Four days later, on September 12, 1918, Rorison left No. 24 Squadron and the R.A.F., having been posted to the (American) No. 3 Aviation Instruction Center at Issoudun in the Loire region of central France.66 According to Paul Stuart Winslow—with whom Rorison had been posted from England to France in June—he and Rorison were part of a group of thirteen American R.A.F. pilots ordered at this time to the 3rd A.I.C. They “reported to Headquarters and were told to come back tomorrow. . . . When we reported to Major [Thomas George] Lamphier [sic; sc. Lanphier], we were told that we were ordered here by mistake, and they did not know what to do with us, but would wire Tours and let us know tomorrow.”67 After much confusion the men went their various ways, and Rorison was sent to Colombey-les-Belles.68 From there he was posted on September 23, 1918, to the American 25th Aero69; this was the squadron to which his brother had been assigned when he sailed to Europe at the beginning of the year, but Harmon Chadbourn Rorison was transferred out shortly after arriving in England.70 A number of other first and second Oxford detachment members were assigned to the 25th around the same time as Rorison, including Baldwin, who had served with Rorison in No. 85.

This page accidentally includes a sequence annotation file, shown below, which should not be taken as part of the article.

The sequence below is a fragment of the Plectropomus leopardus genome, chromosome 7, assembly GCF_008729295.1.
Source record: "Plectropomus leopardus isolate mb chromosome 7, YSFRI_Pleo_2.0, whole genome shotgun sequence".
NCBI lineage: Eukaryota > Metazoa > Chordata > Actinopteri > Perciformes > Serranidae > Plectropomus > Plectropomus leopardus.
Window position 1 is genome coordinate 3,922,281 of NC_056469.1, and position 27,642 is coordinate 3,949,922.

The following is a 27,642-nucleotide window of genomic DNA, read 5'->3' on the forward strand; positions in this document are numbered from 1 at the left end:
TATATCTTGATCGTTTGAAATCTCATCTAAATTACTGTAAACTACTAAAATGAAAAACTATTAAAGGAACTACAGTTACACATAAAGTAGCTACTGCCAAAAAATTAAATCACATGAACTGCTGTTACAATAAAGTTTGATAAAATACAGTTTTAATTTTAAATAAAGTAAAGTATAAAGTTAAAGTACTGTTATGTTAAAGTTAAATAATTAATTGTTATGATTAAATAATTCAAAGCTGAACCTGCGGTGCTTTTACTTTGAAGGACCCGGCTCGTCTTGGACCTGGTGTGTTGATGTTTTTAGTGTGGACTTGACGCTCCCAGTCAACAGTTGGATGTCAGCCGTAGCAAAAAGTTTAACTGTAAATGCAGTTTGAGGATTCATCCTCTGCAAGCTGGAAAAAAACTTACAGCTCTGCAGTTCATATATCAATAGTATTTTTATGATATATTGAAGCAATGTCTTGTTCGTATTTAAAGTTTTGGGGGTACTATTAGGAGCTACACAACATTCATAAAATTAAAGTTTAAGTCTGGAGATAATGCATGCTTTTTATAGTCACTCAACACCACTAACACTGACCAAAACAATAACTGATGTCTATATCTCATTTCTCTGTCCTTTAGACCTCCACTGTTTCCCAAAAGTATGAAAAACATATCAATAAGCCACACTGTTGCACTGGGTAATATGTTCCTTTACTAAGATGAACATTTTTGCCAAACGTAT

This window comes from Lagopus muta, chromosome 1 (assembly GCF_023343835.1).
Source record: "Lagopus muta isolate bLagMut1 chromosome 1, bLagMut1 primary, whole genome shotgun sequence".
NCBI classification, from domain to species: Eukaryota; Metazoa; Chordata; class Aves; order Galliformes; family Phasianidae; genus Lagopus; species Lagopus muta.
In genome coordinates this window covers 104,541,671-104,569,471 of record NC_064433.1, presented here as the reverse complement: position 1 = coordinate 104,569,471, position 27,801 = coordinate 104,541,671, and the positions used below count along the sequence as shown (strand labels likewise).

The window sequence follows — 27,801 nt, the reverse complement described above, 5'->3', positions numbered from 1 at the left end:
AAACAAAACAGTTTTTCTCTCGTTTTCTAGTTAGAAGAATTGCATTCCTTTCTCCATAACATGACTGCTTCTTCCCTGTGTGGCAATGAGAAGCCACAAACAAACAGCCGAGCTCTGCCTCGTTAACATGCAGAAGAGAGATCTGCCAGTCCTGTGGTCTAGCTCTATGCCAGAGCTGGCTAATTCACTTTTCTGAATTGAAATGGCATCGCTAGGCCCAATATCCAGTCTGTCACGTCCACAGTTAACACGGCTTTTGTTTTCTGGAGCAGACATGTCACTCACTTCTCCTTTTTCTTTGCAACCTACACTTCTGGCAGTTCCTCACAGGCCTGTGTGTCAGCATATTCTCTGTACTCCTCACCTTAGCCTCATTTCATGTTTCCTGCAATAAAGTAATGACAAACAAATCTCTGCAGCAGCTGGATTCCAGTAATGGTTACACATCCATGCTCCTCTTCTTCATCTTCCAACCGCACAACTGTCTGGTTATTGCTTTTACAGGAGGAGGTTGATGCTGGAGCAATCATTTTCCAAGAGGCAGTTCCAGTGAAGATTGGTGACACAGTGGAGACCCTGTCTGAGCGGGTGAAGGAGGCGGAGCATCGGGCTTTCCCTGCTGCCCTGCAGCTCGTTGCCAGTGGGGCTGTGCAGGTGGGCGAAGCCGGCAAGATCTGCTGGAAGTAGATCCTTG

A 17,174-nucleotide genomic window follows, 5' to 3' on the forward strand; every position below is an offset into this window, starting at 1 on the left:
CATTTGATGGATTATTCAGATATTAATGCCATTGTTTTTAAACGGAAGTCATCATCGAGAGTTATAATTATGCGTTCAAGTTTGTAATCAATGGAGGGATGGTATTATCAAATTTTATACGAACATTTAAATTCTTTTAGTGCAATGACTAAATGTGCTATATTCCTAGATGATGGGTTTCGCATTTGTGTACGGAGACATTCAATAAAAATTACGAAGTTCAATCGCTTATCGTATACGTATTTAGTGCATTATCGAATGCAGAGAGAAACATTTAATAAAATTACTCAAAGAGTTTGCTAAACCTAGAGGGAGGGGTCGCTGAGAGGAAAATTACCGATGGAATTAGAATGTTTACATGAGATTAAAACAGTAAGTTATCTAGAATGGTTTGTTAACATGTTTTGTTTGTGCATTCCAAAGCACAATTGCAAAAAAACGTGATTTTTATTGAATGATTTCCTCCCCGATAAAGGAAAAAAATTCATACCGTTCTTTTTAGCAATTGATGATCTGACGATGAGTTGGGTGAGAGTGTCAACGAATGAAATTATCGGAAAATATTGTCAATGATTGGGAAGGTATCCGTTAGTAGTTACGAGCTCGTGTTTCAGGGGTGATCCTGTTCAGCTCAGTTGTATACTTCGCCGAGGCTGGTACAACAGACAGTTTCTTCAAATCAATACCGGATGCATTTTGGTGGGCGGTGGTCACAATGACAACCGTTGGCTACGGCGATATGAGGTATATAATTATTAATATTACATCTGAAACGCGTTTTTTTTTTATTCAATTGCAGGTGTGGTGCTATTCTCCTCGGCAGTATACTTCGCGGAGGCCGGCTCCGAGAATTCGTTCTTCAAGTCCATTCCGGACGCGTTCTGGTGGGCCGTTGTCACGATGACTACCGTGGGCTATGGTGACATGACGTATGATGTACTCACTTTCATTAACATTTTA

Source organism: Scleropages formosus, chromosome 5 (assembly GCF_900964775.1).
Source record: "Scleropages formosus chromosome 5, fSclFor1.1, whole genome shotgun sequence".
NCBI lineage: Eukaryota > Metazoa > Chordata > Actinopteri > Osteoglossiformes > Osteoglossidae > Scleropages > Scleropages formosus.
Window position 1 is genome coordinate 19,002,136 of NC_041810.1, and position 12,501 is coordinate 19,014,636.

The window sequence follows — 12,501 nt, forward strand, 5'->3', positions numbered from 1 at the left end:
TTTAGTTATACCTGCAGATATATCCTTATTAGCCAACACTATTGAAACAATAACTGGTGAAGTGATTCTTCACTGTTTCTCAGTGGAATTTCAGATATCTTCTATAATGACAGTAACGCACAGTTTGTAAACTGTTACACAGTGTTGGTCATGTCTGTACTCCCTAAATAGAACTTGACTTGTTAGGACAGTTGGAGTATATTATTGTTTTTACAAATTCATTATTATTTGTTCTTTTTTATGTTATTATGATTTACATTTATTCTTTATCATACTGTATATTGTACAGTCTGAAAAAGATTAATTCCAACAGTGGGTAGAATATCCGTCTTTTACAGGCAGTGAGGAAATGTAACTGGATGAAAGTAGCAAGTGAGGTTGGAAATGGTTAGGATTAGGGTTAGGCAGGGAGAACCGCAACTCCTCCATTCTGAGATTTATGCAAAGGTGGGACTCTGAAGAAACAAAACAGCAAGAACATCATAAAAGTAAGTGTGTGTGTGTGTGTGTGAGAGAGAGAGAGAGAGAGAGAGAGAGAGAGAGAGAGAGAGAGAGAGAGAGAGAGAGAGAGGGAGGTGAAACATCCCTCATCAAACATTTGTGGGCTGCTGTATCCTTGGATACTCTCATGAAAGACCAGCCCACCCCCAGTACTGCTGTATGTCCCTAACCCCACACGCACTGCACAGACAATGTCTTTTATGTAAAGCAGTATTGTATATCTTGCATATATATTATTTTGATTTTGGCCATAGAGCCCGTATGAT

On October 24, 1918, the squadron moved to Toul, where it joined the 17th, 148th and 141st Aero Squadrons to form the Fourth Pursuit Group of the American Second Army at Gengoult aerodrome.71 Second Oxford detachment member Donald Swett Poler recalled how “Every pilot that came into the 25th Squadron, as he reported, got his orders to go over to England and bring back an S.E.5a. . . . I made three trips”; Baldwin’s recollection was similar.72 The 25th did not receive its full complement of S.E.5s until well into November, but did became nominally operational, thanks to a flight over the lines on November 10, 1918.73 Photos were taken of the squadron at Toul, and Rorison appears fifth from the left in one taken in front of a Spad XIII.